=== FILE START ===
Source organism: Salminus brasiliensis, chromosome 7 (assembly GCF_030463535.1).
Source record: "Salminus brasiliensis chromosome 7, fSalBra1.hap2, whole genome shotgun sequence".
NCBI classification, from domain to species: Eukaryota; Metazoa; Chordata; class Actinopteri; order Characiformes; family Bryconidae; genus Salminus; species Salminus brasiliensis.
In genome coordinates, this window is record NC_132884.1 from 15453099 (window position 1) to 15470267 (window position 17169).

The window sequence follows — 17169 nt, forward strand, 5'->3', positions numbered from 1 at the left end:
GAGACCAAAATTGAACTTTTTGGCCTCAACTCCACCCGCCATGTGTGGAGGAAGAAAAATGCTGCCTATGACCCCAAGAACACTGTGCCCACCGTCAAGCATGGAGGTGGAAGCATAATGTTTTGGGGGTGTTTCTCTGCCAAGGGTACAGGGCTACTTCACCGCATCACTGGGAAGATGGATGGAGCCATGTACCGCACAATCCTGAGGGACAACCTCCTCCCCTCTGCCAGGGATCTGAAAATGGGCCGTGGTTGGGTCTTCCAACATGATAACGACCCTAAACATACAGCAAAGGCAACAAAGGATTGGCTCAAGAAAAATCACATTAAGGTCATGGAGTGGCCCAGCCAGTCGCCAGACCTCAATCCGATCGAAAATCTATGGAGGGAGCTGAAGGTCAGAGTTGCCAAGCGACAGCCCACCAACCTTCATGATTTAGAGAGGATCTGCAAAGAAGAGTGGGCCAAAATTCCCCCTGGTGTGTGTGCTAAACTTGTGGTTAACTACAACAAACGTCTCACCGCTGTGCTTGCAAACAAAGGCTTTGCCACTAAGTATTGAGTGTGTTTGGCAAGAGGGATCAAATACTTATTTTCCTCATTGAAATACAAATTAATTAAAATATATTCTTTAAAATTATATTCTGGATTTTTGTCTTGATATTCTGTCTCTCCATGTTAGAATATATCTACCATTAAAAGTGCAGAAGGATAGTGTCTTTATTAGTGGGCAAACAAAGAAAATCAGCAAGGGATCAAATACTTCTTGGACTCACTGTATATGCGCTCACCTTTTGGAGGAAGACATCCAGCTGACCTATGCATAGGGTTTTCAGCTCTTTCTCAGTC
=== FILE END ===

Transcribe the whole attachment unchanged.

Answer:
Source organism: Salminus brasiliensis, chromosome 7 (assembly GCF_030463535.1).
Source record: "Salminus brasiliensis chromosome 7, fSalBra1.hap2, whole genome shotgun sequence".
NCBI classification, from domain to species: Eukaryota; Metazoa; Chordata; class Actinopteri; order Characiformes; family Bryconidae; genus Salminus; species Salminus brasiliensis.
In genome coordinates, this window is record NC_132884.1 from 15453099 (window position 1) to 15470267 (window position 17169).

The window sequence follows — 17169 nt, forward strand, 5'->3', positions numbered from 1 at the left end:
GAGACCAAAATTGAACTTTTTGGCCTCAACTCCACCCGCCATGTGTGGAGGAAGAAAAATGCTGCCTATGACCCCAAGAACACTGTGCCCACCGTCAAGCATGGAGGTGGAAGCATAATGTTTTGGGGGTGTTTCTCTGCCAAGGGTACAGGGCTACTTCACCGCATCACTGGGAAGATGGATGGAGCCATGTACCGCACAATCCTGAGGGACAACCTCCTCCCCTCTGCCAGGGATCTGAAAATGGGCCGTGGTTGGGTCTTCCAACATGATAACGACCCTAAACATACAGCAAAGGCAACAAAGGATTGGCTCAAGAAAAATCACATTAAGGTCATGGAGTGGCCCAGCCAGTCGCCAGACCTCAATCCGATCGAAAATCTATGGAGGGAGCTGAAGGTCAGAGTTGCCAAGCGACAGCCCACCAACCTTCATGATTTAGAGAGGATCTGCAAAGAAGAGTGGGCCAAAATTCCCCCTGGTGTGTGTGCTAAACTTGTGGTTAACTACAACAAACGTCTCACCGCTGTGCTTGCAAACAAAGGCTTTGCCACTAAGTATTGAGTGTGTTTGGCAAGAGGGATCAAATACTTATTTTCCTCATTGAAATACAAATTAATTAAAATATATTCTTTAAAATTATATTCTGGATTTTTGTCTTGATATTCTGTCTCTCCATGTTAGAATATATCTACCATTAAAAGTGCAGAAGGATAGTGTCTTTATTAGTGGGCAAACAAAGAAAATCAGCAAGGGATCAAATACTTCTTGGACTCACTGTATATGCGCTCACCTTTTGGAGGAAGACATCCAGCTGACCTATGCATAGGGTTTTCAGCTCTTTCTCAGTC